Legends of Greek classics have been explored in art through centuries, yet there is something special about the story of Hercules and Antaeus. First, two males are involved, both of whom are so masculine that they are almost invincible until one has to prove to be even stronger than the other. Secondly, nudity is a natural part of Greek athletics (although in some cases Hercules may wear lion skin or be armed with a club). The flesh of beefy males can be expressed and experienced directly and entirely. Lastly, here comes a wrestling match, which provides the opportunity of and necessitates physical contact in great tension. Those gripping hands, distorted body forms, and angry faces explore the extremity of human nature at the climax of the action. Sculptors, in particular, love the story and numerous sculptures have been created. It is of great interest to compare the works of different artists and hence obtain some insights into individual artistic styles.
The bronze statuette made by Antonio Pollaiuolo is probably at least one of, if not the most famous works about Hercules and Antaeus. The statuette was made circa 1475, in the Bargello of Florence.
The integration of motifs from classical sculpture and mythology into contemporary interests naturally found its niche in the Renaissance period when art focuses on the bodies and minds of human beings. Hercules, in particular, shone his glory in Florence intimately because he was the protector of Florence.
Meanwhile, from the Renaissance period realism and idealism began to be applied to the human body. It was reported that Pollaiuolo carried out dissections in order to gain a better understanding of human anatomy.
What differentiates Pollaiuolo from his contemporaries and even his student Botticelli is that the former is a master of the human body in MOTION. His tempera paintings of “Apollo and Daphne” and “Hercules and the Hydra” (which were possibly painted in the same year of the statuette) show his profound knowledge of muscle contraction under different strenuous actions. It is no surprise that he was fond of such a topic which enabled him unbridled exploration of the human body and form. (Besides this statuette, he made a tempera painting of the same topic in around 1478.)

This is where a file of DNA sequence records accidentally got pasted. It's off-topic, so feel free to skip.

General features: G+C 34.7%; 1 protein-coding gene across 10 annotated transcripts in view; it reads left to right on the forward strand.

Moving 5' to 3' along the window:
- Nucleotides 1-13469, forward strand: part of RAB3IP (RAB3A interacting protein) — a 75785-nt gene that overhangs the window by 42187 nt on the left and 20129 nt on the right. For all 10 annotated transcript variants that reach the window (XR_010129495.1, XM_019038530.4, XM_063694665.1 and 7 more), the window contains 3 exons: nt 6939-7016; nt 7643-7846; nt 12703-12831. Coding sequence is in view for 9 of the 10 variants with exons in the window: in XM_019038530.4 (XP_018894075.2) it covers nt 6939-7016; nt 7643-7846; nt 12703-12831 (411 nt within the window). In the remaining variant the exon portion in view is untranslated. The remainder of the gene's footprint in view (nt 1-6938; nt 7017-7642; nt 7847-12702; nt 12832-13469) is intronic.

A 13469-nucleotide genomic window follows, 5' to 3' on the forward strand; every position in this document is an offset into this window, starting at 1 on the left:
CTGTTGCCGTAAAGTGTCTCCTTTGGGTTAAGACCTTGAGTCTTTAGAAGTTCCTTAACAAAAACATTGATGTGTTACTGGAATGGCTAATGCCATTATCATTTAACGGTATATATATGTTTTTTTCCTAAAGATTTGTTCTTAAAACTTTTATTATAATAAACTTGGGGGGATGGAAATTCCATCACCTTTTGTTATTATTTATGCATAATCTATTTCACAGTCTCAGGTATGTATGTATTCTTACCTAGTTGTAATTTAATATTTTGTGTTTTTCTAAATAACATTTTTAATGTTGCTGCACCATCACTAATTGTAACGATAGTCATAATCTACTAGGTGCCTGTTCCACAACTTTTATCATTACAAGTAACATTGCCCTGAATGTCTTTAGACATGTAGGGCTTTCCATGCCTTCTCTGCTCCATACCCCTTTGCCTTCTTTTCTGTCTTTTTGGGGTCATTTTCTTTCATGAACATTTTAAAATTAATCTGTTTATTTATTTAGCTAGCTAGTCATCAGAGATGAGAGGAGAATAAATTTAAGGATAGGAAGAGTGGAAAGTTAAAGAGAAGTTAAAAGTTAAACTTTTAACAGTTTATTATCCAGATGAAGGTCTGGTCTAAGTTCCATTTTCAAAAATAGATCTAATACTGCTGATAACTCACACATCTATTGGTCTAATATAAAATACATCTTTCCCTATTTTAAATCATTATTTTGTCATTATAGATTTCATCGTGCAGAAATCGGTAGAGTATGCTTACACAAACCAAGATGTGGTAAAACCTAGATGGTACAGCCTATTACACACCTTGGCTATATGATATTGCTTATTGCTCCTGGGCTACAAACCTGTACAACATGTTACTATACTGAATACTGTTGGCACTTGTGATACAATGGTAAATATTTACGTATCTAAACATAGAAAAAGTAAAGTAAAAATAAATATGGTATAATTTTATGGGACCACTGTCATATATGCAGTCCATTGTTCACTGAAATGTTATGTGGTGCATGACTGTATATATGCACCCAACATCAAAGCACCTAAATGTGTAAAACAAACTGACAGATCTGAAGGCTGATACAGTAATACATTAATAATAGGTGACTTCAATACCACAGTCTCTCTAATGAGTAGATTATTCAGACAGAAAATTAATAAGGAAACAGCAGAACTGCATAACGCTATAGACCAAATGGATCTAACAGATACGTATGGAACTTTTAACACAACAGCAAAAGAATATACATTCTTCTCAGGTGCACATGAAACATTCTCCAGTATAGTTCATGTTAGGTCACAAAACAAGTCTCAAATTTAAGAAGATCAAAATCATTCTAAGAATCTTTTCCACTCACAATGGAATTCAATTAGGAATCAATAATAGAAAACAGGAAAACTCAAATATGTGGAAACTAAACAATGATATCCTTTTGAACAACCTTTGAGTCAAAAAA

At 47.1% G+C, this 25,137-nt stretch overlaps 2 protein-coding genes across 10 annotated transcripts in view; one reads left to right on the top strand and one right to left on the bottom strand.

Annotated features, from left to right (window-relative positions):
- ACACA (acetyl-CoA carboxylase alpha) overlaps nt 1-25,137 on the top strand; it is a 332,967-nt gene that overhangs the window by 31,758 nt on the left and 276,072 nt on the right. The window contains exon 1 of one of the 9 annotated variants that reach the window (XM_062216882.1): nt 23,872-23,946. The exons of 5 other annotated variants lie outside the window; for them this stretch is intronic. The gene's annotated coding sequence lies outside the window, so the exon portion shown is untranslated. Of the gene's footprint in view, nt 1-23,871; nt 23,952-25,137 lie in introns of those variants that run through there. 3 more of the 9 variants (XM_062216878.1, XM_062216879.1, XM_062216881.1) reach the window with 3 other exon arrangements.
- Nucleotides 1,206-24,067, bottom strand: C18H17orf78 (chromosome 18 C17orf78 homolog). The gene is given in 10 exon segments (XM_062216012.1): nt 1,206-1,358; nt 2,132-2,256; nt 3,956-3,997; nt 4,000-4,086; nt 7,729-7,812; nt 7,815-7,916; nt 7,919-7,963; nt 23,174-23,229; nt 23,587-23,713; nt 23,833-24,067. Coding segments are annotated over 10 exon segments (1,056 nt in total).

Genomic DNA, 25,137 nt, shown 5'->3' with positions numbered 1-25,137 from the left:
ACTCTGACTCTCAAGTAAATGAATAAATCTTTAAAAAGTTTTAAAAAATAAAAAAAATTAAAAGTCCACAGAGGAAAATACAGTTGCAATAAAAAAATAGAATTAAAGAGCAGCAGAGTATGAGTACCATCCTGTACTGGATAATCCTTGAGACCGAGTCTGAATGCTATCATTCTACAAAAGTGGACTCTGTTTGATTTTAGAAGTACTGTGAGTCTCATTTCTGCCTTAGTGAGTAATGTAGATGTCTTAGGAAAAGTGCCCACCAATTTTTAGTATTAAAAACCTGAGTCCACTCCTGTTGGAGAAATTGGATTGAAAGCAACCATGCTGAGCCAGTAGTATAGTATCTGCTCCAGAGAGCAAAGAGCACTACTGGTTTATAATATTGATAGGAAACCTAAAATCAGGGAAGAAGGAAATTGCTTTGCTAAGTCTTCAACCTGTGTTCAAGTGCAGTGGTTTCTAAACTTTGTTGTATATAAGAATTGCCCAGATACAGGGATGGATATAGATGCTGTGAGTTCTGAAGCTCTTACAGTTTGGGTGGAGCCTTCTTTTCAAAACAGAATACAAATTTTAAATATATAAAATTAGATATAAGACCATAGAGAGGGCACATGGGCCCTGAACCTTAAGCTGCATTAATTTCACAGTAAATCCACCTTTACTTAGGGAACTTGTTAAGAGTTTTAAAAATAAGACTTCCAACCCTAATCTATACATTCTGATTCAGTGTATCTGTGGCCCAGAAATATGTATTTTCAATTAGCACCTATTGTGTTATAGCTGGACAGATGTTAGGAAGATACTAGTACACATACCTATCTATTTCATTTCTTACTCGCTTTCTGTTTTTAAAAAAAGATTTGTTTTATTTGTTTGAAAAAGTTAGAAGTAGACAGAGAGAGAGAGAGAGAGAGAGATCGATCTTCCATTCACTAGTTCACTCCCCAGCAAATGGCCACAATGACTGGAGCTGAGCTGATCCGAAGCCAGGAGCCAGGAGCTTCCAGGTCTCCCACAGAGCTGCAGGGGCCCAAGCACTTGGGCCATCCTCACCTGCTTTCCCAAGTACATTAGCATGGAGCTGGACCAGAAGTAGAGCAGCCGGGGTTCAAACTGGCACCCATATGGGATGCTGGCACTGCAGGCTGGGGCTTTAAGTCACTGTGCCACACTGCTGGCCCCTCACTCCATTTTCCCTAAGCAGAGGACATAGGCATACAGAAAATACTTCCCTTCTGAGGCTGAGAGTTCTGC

However, it is still refreshing, almost stunning to look at Pollaiuolo’s work which was made more than 500 years ago. In “Hercules and Antaeus”, he not only excelled in what he is famous for but also masterfully associated body forms with expressions and emotions. The work gives the most exaggerated body form to Antaeus in history. The elevated right leg, the distorted left arm plus the lifted head form a big arc, purporting an eagerness of floating and freedom while he is suspended in the air.
Antaeus’ facial expression makes it obvious the desperate effort he is exerting for the last chance of survival. No matter what exact word he is uttering from his wide-open mouth, viewers can immediately sense his life will soon be gone in this cosmic human violence.Interestingly, unlike later works, Hercules does not stand effortlessly straight. Instead he firmly separated his legs to support the massive weight from his upper body, which has been forced to lean backward. Thus a complimentary body arc is established from Hercules, fulfilling both aesthetic and narrative purposes.
Pollaiuolo took advantage of the lion skin, a prize from the first of 12 Hercules’ labors, to balance the statuette. Without the solidity of lion skin, Hercules might seem unstable and who is up to grab victory would be unclear to viewers.
The genitals of both Hercules and Antaeus are not exposed since they are confronted face to face at the moment. Yet strikingly the two, are not communicating, even though flesh are gripping against each other almost inseparably. NO direct look is essential in the success of the works: it allows artists to describe violence without touching human feelings toward cruelty or sympathy.
Lastly, although Pollaiuolo may have created the most startling body language for Antaeus, he has prepared the most merciful way for his death. According to one version of the story, Antaeus becomes as weak as water when lifted. In Pollaiuolo’s interpretation, Antaeus, the son of the goddess of earth, does not die of strangulation; instead he dies of loss of his spiritual support. Hercules, calmly, almost in a detachment manner, claims his victory through his immense strength and mental independency.